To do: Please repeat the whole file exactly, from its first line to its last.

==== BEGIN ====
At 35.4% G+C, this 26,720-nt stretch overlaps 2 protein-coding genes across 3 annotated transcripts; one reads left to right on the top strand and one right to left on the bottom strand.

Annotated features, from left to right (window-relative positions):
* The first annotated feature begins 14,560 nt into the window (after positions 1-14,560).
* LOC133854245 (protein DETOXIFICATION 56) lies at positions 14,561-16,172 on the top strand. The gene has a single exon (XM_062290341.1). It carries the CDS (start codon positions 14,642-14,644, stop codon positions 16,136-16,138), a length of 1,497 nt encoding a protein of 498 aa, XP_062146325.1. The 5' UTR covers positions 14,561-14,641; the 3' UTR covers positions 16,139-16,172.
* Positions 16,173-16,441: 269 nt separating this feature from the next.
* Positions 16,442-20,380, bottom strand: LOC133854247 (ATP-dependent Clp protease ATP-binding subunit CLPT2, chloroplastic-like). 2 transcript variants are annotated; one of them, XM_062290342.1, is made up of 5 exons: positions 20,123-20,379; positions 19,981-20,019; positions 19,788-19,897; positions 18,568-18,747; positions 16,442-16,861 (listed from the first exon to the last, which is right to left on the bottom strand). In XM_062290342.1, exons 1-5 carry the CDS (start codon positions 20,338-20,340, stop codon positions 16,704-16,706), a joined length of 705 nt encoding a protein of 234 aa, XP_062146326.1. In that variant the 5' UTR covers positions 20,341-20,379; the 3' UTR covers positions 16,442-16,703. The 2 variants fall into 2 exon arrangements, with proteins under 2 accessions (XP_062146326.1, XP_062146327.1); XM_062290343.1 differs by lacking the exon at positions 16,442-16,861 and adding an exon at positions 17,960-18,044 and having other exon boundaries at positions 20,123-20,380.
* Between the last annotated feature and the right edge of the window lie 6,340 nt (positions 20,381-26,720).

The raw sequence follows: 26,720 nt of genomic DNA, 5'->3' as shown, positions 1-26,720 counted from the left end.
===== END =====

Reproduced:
At 35.4% G+C, this 26,720-nt stretch overlaps 2 protein-coding genes across 3 annotated transcripts; one reads left to right on the top strand and one right to left on the bottom strand.

Annotated features, from left to right (window-relative positions):
* The first annotated feature begins 14,560 nt into the window (after positions 1-14,560).
* LOC133854245 (protein DETOXIFICATION 56) lies at positions 14,561-16,172 on the top strand. The gene has a single exon (XM_062290341.1). It carries the CDS (start codon positions 14,642-14,644, stop codon positions 16,136-16,138), a length of 1,497 nt encoding a protein of 498 aa, XP_062146325.1. The 5' UTR covers positions 14,561-14,641; the 3' UTR covers positions 16,139-16,172.
* Positions 16,173-16,441: 269 nt separating this feature from the next.
* Positions 16,442-20,380, bottom strand: LOC133854247 (ATP-dependent Clp protease ATP-binding subunit CLPT2, chloroplastic-like). 2 transcript variants are annotated; one of them, XM_062290342.1, is made up of 5 exons: positions 20,123-20,379; positions 19,981-20,019; positions 19,788-19,897; positions 18,568-18,747; positions 16,442-16,861 (listed from the first exon to the last, which is right to left on the bottom strand). In XM_062290342.1, exons 1-5 carry the CDS (start codon positions 20,338-20,340, stop codon positions 16,704-16,706), a joined length of 705 nt encoding a protein of 234 aa, XP_062146326.1. In that variant the 5' UTR covers positions 20,341-20,379; the 3' UTR covers positions 16,442-16,703. The 2 variants fall into 2 exon arrangements, with proteins under 2 accessions (XP_062146326.1, XP_062146327.1); XM_062290343.1 differs by lacking the exon at positions 16,442-16,861 and adding an exon at positions 17,960-18,044 and having other exon boundaries at positions 20,123-20,380.
* Between the last annotated feature and the right edge of the window lie 6,340 nt (positions 20,381-26,720).

The raw sequence follows: 26,720 nt of genomic DNA, 5'->3' as shown, positions 1-26,720 counted from the left end.